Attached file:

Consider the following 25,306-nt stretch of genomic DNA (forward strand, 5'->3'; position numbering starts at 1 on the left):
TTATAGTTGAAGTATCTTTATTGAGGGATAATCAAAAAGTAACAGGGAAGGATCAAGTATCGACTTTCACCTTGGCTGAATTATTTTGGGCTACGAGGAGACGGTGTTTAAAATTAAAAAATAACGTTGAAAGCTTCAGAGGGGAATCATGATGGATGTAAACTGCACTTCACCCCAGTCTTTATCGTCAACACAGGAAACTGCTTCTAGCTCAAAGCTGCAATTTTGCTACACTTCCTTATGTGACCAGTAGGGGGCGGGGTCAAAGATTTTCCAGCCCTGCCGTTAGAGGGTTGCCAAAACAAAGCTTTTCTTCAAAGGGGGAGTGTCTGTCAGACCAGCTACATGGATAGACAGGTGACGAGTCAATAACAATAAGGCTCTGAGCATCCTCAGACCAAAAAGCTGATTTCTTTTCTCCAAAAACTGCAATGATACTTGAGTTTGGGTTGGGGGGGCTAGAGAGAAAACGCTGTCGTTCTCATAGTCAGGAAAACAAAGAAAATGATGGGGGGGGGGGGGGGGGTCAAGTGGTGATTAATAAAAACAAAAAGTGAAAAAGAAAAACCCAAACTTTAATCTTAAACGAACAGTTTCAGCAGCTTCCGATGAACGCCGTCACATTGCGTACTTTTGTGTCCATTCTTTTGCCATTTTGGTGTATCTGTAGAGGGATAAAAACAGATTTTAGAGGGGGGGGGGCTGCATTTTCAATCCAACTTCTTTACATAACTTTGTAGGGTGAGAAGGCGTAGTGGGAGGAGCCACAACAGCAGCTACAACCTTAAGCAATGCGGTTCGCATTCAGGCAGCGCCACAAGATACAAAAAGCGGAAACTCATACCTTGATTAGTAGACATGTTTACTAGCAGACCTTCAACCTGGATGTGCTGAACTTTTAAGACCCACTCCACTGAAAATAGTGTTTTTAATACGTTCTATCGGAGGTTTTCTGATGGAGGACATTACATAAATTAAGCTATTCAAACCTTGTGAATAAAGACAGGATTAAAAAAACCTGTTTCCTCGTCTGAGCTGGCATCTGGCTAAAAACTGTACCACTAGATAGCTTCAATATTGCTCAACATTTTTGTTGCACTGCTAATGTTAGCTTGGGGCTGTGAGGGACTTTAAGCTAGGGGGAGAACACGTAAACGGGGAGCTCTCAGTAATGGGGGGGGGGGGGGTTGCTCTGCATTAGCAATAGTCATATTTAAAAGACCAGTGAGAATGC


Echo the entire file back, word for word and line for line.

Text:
Consider the following 25,306-nt stretch of genomic DNA (forward strand, 5'->3'; position numbering starts at 1 on the left):
TTATAGTTGAAGTATCTTTATTGAGGGATAATCAAAAAGTAACAGGGAAGGATCAAGTATCGACTTTCACCTTGGCTGAATTATTTTGGGCTACGAGGAGACGGTGTTTAAAATTAAAAAATAACGTTGAAAGCTTCAGAGGGGAATCATGATGGATGTAAACTGCACTTCACCCCAGTCTTTATCGTCAACACAGGAAACTGCTTCTAGCTCAAAGCTGCAATTTTGCTACACTTCCTTATGTGACCAGTAGGGGGCGGGGTCAAAGATTTTCCAGCCCTGCCGTTAGAGGGTTGCCAAAACAAAGCTTTTCTTCAAAGGGGGAGTGTCTGTCAGACCAGCTACATGGATAGACAGGTGACGAGTCAATAACAATAAGGCTCTGAGCATCCTCAGACCAAAAAGCTGATTTCTTTTCTCCAAAAACTGCAATGATACTTGAGTTTGGGTTGGGGGGGCTAGAGAGAAAACGCTGTCGTTCTCATAGTCAGGAAAACAAAGAAAATGATGGGGGGGGGGGGGGGGGTCAAGTGGTGATTAATAAAAACAAAAAGTGAAAAAGAAAAACCCAAACTTTAATCTTAAACGAACAGTTTCAGCAGCTTCCGATGAACGCCGTCACATTGCGTACTTTTGTGTCCATTCTTTTGCCATTTTGGTGTATCTGTAGAGGGATAAAAACAGATTTTAGAGGGGGGGGGGCTGCATTTTCAATCCAACTTCTTTACATAACTTTGTAGGGTGAGAAGGCGTAGTGGGAGGAGCCACAACAGCAGCTACAACCTTAAGCAATGCGGTTCGCATTCAGGCAGCGCCACAAGATACAAAAAGCGGAAACTCATACCTTGATTAGTAGACATGTTTACTAGCAGACCTTCAACCTGGATGTGCTGAACTTTTAAGACCCACTCCACTGAAAATAGTGTTTTTAATACGTTCTATCGGAGGTTTTCTGATGGAGGACATTACATAAATTAAGCTATTCAAACCTTGTGAATAAAGACAGGATTAAAAAAACCTGTTTCCTCGTCTGAGCTGGCATCTGGCTAAAAACTGTACCACTAGATAGCTTCAATATTGCTCAACATTTTTGTTGCACTGCTAATGTTAGCTTGGGGCTGTGAGGGACTTTAAGCTAGGGGGAGAACACGTAAACGGGGAGCTCTCAGTAATGGGGGGGGGGGGGGTTGCTCTGCATTAGCAATAGTCATATTTAAAAGACCAGTGAGAATGC